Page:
Eight years between Napa and San Francisco kitchens and four in Orange County taught Alabama native Tripp Mauldin a few things. “It’s really growing and working with sustainable, organic, local ingredients, and letting those ingredients shine in the dishes,” says Tripp, who now uses Southern, regional ingredients from local producers and farms in his kitchen at Satterfield’s. “I like to create menus based on the bounties from the area, creating menus based on what’s in season, menus based on the best available produce around.”

Since Tripp started this summer, the fine dining establishment is now highlighting even more farm-to-table ingredients, which suits Executive Pastry Chef and Owner Becky Satterfield’s vision for her Cahaba Heights restaurant perfectly. Since opening in 2005, they have been “focused on fresh food from the farm to our tables.” “We continue to have this focus on what we serve the public and have grown even more conscious of the purest form of food and non-GMO groceries,” Becky says.

Tripp found his passion early. Originally from Montgomery, he grew up with a family who cooked all the time. “We always had a garden and were growing [vegetables] and cooking from the garden,” he says. From there he went to the University of Alabama and then on to Johnson and Wales University’s College of
Culinary Arts.

After moving to California, he worked with notable California chefs like James Beard Award Winner Michael Mina as well as Sylvain Portay. In Napa, he served as chef at Angèle Restaurant before returning to his native Alabama to serve as executive chef at the Montgomery Country Club. Becky recognizes what Tripp brings to the table: “We are fortunate to have someone in the kitchen with broad experience that in turn brings a broader experience to our guests as Birmingham has grown over the years, as we are hosting more national companies and international events. His experience will in turn serve those groups better.”

Satterfield’s, which provides a variety of seating options for its guests, including an elegant main dining area, a full-service bar with its own menu served from 4 p.m. daily, a chef’s counter and an outside patio, provides an intimate dining experience with a friendly feel, both for its diners and its kitchen team. “Our open kitchen lends a lot to that as our kitchen and guests interact, and while the tenets of formal service are important to us, we feel that warm and friendly service is equally important to our guests,” says Becky. Tripp also believes that the restaurant’s “phenomenal service” appeals to guests.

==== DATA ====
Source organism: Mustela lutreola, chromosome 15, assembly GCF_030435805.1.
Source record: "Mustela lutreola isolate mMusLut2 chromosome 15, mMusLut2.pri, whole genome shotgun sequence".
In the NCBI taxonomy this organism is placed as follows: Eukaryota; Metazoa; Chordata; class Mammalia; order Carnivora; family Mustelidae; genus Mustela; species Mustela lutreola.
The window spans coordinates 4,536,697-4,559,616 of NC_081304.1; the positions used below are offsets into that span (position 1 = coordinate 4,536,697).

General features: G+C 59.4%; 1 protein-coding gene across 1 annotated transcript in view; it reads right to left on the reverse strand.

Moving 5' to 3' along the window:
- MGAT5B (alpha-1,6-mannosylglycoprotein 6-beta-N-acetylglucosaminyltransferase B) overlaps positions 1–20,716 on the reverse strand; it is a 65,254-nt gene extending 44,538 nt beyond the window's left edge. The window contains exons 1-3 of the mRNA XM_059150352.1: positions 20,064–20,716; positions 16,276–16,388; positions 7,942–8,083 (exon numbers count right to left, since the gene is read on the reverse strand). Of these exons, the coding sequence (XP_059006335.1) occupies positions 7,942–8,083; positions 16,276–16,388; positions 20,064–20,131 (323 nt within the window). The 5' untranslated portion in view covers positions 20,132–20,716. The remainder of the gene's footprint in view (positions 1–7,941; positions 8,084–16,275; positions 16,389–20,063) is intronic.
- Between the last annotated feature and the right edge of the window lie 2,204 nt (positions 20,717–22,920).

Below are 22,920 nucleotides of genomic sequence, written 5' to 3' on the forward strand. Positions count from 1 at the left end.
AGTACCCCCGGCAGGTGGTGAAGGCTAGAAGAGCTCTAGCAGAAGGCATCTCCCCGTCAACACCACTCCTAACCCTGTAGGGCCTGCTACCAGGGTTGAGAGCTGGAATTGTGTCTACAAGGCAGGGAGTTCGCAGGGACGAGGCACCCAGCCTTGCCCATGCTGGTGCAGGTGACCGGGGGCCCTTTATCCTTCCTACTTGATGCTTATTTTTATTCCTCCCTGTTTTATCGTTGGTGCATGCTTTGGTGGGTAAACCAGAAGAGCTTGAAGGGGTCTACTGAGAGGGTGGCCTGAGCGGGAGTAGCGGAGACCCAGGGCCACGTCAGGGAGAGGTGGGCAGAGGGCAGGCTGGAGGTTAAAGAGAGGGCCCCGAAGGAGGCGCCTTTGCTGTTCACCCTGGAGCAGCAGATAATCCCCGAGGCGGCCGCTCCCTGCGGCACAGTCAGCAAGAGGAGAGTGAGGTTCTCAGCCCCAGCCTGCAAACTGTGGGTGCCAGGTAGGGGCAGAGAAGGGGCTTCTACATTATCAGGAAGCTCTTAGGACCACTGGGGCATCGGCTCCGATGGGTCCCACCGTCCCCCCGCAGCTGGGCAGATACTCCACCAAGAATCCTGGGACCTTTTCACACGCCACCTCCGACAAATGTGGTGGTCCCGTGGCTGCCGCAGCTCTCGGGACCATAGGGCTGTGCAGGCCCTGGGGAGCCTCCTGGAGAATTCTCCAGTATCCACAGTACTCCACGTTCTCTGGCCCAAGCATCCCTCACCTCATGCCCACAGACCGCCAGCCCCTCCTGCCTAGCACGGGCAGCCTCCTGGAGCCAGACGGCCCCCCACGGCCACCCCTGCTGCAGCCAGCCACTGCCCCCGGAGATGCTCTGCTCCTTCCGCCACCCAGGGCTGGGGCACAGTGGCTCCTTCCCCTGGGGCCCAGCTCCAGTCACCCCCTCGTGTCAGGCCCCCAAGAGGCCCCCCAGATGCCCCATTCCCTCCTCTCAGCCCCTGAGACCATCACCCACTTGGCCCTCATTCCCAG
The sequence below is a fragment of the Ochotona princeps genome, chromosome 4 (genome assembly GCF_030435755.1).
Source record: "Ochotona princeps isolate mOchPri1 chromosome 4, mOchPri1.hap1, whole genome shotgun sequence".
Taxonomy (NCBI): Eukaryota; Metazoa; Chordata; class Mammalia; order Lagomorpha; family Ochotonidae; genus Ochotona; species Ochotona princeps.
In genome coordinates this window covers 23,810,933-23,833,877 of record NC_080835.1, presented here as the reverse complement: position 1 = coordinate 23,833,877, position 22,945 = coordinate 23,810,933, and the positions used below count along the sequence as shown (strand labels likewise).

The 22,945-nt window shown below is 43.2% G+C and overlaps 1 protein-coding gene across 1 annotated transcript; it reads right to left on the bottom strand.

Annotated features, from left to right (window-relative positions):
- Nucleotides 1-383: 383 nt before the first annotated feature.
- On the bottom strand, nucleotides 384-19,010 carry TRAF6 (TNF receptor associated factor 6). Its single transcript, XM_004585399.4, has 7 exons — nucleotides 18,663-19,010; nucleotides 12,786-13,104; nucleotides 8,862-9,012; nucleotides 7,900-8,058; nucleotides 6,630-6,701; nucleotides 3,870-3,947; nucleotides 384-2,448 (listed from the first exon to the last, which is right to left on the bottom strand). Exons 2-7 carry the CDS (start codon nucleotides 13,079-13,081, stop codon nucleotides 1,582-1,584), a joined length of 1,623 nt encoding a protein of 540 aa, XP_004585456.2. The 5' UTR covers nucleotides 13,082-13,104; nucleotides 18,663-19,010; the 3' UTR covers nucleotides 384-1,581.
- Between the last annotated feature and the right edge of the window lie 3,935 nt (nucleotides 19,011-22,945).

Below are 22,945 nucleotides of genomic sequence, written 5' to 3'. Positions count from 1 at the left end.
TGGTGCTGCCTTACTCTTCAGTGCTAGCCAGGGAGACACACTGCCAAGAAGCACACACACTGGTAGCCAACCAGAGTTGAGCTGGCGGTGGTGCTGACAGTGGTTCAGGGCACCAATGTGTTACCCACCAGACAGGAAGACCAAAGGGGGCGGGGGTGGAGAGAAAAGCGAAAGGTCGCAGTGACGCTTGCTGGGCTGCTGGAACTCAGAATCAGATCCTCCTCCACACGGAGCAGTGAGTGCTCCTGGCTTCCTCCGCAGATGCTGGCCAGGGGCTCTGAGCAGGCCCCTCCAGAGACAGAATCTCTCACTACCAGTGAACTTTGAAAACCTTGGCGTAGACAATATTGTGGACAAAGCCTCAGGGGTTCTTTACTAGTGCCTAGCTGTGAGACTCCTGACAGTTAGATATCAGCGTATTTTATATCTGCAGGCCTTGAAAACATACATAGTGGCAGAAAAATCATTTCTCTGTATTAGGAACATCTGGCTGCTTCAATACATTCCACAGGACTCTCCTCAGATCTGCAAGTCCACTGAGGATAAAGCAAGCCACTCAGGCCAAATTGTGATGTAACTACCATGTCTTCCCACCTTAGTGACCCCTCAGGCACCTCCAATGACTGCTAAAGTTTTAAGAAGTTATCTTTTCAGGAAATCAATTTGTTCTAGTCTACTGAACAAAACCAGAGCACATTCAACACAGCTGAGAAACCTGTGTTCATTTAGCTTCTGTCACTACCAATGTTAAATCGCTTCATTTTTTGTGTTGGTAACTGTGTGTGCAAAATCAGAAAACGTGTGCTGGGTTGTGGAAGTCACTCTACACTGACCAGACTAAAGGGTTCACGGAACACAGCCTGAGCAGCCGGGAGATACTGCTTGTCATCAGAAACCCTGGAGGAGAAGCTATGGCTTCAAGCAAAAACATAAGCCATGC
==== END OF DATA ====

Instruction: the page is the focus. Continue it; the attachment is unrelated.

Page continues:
This fall, the restaurant has several special events on the calendar, including a wine tasting and wine dinner, and at any meal the menu reflects the change in seasons. “As the weather cools, you’ll see heartier, heavier dishes, more braises. Your squashes, your mushrooms will be coming around, and a lot of your fall produce, sweet potatoes, things that are more hearty, cold weather dishes,” says Tripp, who gathers inspiration for his cooking from reading, markets and more. “Anything I can get my hands on to grow in knowledge and food, [I do]. I’m a very driven, focused person. I look for people in my kitchen to have that passion as well to grow and to learn and try new things. I think I’m lucky because my passion is cooking. I actually do my passion for a living, which is the best part of
my career.”

Becky, who has a new restaurant in Cahaba Heights, a Latin American concept called El ZunZún, opening in early 2018, agrees. “We are looking forward to every day as we love what we do,” she says.

Satterfield’s is located at 3161 Cahaba Heights Road and is open Monday-Thursday from 5:30 to 9 p.m. and Friday-Saturday from 5:30 to 10 p.m., and the bar opens at 4 p.m. Make reservations at 205-969-9690 or at satterfieldsrestaurant.com

Get to Know Chef Mauldin

Hometown: Montgomery

Thoughts on Birmingham So Far: I think it’s a growing food scene…I’m excited to be a part of it. I think it’s become a great food city.

Favorite Dish at Satterfield’s: Fried Green Tomatoes with Blue Crab Salad, Sieved Egg and Tabasco Dressing.